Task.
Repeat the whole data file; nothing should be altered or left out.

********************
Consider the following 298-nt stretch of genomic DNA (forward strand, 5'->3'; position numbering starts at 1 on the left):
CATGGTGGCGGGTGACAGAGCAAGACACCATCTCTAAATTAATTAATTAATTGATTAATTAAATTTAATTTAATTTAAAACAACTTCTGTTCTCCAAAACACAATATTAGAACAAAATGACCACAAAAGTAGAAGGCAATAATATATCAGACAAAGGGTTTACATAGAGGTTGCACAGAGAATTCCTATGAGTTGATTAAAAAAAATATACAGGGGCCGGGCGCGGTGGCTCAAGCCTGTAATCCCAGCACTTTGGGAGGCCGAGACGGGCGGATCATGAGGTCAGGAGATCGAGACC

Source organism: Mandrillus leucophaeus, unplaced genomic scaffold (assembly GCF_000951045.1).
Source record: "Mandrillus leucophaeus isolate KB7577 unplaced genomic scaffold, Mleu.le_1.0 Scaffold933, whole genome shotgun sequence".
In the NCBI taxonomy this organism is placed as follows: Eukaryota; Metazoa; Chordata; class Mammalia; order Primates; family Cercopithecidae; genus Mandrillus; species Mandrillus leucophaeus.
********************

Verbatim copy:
Consider the following 298-nt stretch of genomic DNA (forward strand, 5'->3'; position numbering starts at 1 on the left):
CATGGTGGCGGGTGACAGAGCAAGACACCATCTCTAAATTAATTAATTAATTGATTAATTAAATTTAATTTAATTTAAAACAACTTCTGTTCTCCAAAACACAATATTAGAACAAAATGACCACAAAAGTAGAAGGCAATAATATATCAGACAAAGGGTTTACATAGAGGTTGCACAGAGAATTCCTATGAGTTGATTAAAAAAAATATACAGGGGCCGGGCGCGGTGGCTCAAGCCTGTAATCCCAGCACTTTGGGAGGCCGAGACGGGCGGATCATGAGGTCAGGAGATCGAGACC

Source organism: Mandrillus leucophaeus, unplaced genomic scaffold (assembly GCF_000951045.1).
Source record: "Mandrillus leucophaeus isolate KB7577 unplaced genomic scaffold, Mleu.le_1.0 Scaffold933, whole genome shotgun sequence".
In the NCBI taxonomy this organism is placed as follows: Eukaryota; Metazoa; Chordata; class Mammalia; order Primates; family Cercopithecidae; genus Mandrillus; species Mandrillus leucophaeus.